Namibia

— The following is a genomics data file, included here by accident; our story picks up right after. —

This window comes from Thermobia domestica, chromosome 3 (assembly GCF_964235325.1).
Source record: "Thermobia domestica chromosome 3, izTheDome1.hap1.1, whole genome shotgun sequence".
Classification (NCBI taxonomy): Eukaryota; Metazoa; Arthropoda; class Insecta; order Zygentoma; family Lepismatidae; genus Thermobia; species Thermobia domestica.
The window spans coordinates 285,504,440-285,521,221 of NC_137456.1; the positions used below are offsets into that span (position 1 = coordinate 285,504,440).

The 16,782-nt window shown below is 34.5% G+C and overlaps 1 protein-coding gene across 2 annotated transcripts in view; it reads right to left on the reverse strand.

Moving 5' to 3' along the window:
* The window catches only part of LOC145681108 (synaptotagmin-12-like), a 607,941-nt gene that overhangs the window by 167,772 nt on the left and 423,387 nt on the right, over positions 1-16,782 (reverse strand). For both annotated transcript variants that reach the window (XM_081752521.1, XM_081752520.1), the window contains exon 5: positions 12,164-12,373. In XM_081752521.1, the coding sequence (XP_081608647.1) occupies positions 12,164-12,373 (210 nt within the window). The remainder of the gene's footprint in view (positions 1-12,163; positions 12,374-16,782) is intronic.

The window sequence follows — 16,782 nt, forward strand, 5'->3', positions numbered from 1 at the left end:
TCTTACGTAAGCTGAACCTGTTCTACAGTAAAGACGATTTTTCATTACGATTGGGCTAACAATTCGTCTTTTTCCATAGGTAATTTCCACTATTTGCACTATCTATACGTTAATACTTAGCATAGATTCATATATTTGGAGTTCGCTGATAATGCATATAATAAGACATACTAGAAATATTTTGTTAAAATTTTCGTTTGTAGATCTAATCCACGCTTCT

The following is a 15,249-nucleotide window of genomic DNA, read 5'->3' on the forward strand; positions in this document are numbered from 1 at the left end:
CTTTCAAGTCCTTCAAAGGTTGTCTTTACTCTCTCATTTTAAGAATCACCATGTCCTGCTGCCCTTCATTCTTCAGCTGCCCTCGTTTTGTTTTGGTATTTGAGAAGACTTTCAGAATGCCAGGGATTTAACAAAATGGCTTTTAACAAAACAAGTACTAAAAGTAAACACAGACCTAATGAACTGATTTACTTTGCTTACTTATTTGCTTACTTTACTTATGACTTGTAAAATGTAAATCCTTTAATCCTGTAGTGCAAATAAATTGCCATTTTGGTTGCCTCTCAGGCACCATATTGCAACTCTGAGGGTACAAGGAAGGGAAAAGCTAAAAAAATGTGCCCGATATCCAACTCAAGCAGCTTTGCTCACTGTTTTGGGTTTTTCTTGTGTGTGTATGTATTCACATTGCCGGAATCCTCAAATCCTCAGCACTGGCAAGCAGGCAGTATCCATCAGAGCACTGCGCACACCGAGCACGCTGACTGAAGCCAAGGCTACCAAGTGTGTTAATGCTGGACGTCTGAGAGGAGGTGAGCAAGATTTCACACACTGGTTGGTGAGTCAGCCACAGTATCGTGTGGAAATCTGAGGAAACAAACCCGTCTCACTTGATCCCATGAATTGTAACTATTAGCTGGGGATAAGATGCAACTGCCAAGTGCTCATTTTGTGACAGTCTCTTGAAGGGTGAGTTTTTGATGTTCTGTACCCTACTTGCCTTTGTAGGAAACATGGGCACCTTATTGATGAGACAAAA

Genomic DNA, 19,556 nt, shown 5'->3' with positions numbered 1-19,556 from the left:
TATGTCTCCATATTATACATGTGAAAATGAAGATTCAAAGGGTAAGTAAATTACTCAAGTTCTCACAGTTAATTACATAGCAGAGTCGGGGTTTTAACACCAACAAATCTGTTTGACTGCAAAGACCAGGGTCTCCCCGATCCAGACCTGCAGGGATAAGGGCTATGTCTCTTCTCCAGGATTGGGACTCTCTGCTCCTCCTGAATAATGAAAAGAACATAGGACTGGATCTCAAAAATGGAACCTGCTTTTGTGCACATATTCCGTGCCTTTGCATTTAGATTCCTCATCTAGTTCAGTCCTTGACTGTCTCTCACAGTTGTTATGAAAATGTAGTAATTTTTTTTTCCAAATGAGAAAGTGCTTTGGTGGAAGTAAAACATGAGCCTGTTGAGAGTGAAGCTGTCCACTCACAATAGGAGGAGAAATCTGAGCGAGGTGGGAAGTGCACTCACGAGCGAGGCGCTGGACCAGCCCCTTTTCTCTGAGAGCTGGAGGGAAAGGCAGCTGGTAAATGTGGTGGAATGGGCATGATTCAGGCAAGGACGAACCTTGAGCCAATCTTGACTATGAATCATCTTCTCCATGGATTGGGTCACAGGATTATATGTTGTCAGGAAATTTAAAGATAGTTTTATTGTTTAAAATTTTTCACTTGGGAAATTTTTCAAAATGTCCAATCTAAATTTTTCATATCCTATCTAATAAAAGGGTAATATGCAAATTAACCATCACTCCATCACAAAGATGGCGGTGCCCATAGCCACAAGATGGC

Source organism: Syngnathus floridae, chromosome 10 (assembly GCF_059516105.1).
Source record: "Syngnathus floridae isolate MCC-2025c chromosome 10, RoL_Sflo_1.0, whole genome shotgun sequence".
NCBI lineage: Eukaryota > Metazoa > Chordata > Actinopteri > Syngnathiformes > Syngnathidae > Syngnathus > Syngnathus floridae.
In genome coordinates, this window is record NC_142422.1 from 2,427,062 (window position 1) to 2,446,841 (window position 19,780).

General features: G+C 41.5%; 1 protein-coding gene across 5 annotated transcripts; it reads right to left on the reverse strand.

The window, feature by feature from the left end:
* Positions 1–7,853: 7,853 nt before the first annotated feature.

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Geography The Republic of Namibia is in Southern Africa. The country is bordered by Angola, Zambia, Botswana, South Africa and the South Atlantic Ocean. Windhoek is the capital city and Walvis Bay is Namibia's main port. Nambia's terrain is mainly high plateau with desert (Namib and Kalahari). Rivers include the Fish, Okavango, Orange and Zambezi. The climate ranges from arid, semi-arid, temperate to subtropical. Environment Namibia's landscape is varied. The country has a long coastline, deserts, savannah, forests, woodlands, mountains and canyons. The Namib Desert is said to be the world's oldest desert and the Fish River Canyon in Namibia is one of the most spectacular canyons in the world. The protection of the environment is incorporated into Namibia's Constitution. The National Parks and Game Reserves are managed by the Ministry of Environment and Tourism. The largest conservation area is the Namib-Naukluft Park and the Etosha National Park is one of Africa's most important wildlife sanctuaries. Wildlife found in Namibia includes the antelope, buffalo, cheetah, elephant, giraffe, leopard, lion and rhinoceros. Walvis Bay Lagoon is an important habitat for coastal birds and the Cape Cross seal reserve has a large colony of fur seals. Architecture Luderitz, on the Atlantic coast, was the first German Colonial town in South West Africa. Examples of turn-of-the century German architecture can be seen in the capital city of Windhoek as well at Luderitz. Some of the capital's modern buildings are still influenced by the German style. The Namibian Institute of Architects presents a biannual Merit Award for modern architecture in Namibia and organises events to highlight the work of Namibian architects. Population The population of Namibia was estimated at 2,030,692 in 2005. Around half of the population are from the Ovambo tribe and nine percent from the Kavangos tribe; seven percent are Herero; seven percent, Damara; five percent, Nama ; four percent, Caprivian; three percent, "Bushmen"; two percent, Baster and point five percent are Tswana. Languages English is the official language and is spoken by seven percent of the population. Most of the people speak Afrikaans. Other languages are German and the indigenous languages of Herero, Nama and Oshivambo. Religion Eighty to ninety percent of the people are Christian and between ten and twenty percent have indigenous beliefs. Food Namibian cuisine is known for its use of game such as venison. Namibia is also an important producer of beef and mutton. Seafood is available from the country's coastal region. The German colonial period has left a legacy of a variety of sausages, breads, cakes and pastries, whilst the South African influence can be seen in foods such as biltong (air-dried meat). Traditional food includes porridge and soup made from cornmeal, millet or cassava, supplemented by fish or meat stew, vegetables and milk products. Wine is produced locally and beer made from marula fruit is a favourite during the marula harvest. History Early groups of people who lived in "Namibia" were the San or "Bushmen". Bantu-speaking people settled in the region between one and a half to two thousand years ago. The first Europeans to arrive were the Portuguese - Diego Cao (1486) and Bartholomew Diaz (1488). Germany annexed the country (South West Africa) towards the end of the nineteenth century. During the First World War South West Africa (SWA) was occupied by South Africa and in 1920 the League of Nations granted South Africa mandate over SWA. Following the Second World War SWA was annexed to South Africa. In 1966 the United Nations ended the mandate but South Africa continued to govern SWA extending South Africa's apartheid laws to the country. SWAPO, the South West Africa People's Organization, began the struggle for the country's independence which was achieved in 1990 although Walvis Bay (Namibia's most important port) was not handed back until 1994. The country became officially known as Namibia in 1968. Economy The mining industry is an important sector of Namibia's economy. Although only employing around three percent of the working population, mining earns twenty percent of Namibia's Gross Domestic Product. Namibia is a major producer of gem-quality diamonds and is the fifth largest producer of uranium in the world. Other minerals include copper, gold, lead, tin, tungsten, silver and zinc. Agriculture accounts for the employment of almost half of the population. Other related industries include meat packing and fish processing. The services sector employs thirty-three percent of Namibia's workforce. Tourism is an important earner of foreign currency and one of the fastest growing areas of Namibia's economy. Arts Namibia has a number of rock art sites, for example Twyfelfontein in Damaraland. Prehistoric art can also be seen at the National Museum of Namibia which exhibits a permanent rock art collection. Many of Namibia's craftsmen and craftswomen are supported by the Namibia Crafts Centre. Traditional crafts include basketry, pottery, woodcarving, and handmade carpets. Namibian artists work in theatre, music and films: "theatre (directors and actors); modern and traditional dancing; visual arts (painters and sculptors); film making (directors and producers); all forms of music; arts and craft; writers and playwrights; radio and television (artists and technicians)" - the "Namibian". Sport Popular sports in Namibia include football, basketball, rugby and cricket. In 1999 the Namibia Sports School opened to promote sport and excellence in sport. Other sporting activities available are hiking, cycling, mountaineering and fishing. Holidays Christmas and Easter are celebrated. Other holidays include New Year, Independence Day - 21 March (1990), Africa Day - 25 May and Human Rights Day - 10 December. News News is available from Newslink.